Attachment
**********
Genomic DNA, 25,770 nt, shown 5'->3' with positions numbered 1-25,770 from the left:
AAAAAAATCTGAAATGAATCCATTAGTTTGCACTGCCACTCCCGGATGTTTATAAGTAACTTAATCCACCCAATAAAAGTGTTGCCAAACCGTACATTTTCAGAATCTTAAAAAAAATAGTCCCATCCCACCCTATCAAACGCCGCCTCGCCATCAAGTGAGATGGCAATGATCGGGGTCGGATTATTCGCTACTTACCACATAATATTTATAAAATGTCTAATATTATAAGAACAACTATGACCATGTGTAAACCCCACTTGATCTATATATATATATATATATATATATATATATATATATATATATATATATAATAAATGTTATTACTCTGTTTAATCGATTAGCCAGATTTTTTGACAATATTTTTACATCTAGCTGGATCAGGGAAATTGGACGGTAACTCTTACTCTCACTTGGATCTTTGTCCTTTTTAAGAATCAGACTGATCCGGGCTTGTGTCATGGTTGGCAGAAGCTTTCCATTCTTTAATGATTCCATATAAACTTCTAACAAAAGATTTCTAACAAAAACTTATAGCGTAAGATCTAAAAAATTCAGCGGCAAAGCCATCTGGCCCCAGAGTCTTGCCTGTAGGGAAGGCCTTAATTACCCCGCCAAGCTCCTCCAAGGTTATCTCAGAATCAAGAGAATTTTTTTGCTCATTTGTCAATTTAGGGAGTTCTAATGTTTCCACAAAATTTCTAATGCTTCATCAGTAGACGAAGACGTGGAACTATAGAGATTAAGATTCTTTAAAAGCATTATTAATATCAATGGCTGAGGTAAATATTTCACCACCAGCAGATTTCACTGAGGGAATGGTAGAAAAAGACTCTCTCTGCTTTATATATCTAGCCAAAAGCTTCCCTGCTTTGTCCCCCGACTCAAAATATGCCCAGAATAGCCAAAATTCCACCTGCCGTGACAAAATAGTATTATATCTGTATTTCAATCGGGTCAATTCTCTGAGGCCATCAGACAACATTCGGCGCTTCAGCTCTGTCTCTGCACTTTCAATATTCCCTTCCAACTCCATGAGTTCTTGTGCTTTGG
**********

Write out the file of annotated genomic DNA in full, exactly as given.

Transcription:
Genomic DNA, 25,770 nt, shown 5'->3' with positions numbered 1-25,770 from the left:
AAAAAAATCTGAAATGAATCCATTAGTTTGCACTGCCACTCCCGGATGTTTATAAGTAACTTAATCCACCCAATAAAAGTGTTGCCAAACCGTACATTTTCAGAATCTTAAAAAAAATAGTCCCATCCCACCCTATCAAACGCCGCCTCGCCATCAAGTGAGATGGCAATGATCGGGGTCGGATTATTCGCTACTTACCACATAATATTTATAAAATGTCTAATATTATAAGAACAACTATGACCATGTGTAAACCCCACTTGATCTATATATATATATATATATATATATATATATATATATATATATATATATAATAAATGTTATTACTCTGTTTAATCGATTAGCCAGATTTTTTGACAATATTTTTACATCTAGCTGGATCAGGGAAATTGGACGGTAACTCTTACTCTCACTTGGATCTTTGTCCTTTTTAAGAATCAGACTGATCCGGGCTTGTGTCATGGTTGGCAGAAGCTTTCCATTCTTTAATGATTCCATATAAACTTCTAACAAAAGATTTCTAACAAAAACTTATAGCGTAAGATCTAAAAAATTCAGCGGCAAAGCCATCTGGCCCCAGAGTCTTGCCTGTAGGGAAGGCCTTAATTACCCCGCCAAGCTCCTCCAAGGTTATCTCAGAATCAAGAGAATTTTTTTGCTCATTTGTCAATTTAGGGAGTTCTAATGTTTCCACAAAATTTCTAATGCTTCATCAGTAGACGAAGACGTGGAACTATAGAGATTAAGATTCTTTAAAAGCATTATTAATATCAATGGCTGAGGTAAATATTTCACCACCAGCAGATTTCACTGAGGGAATGGTAGAAAAAGACTCTCTCTGCTTTATATATCTAGCCAAAAGCTTCCCTGCTTTGTCCCCCGACTCAAAATATGCCCAGAATAGCCAAAATTCCACCTGCCGTGACAAAATAGTATTATATCTGTATTTCAATCGGGTCAATTCTCTGAGGCCATCAGACAACATTCGGCGCTTCAGCTCTGTCTCTGCACTTTCAATATTCCCTTCCAACTCCATGAGTTCTTGTGCTTTGG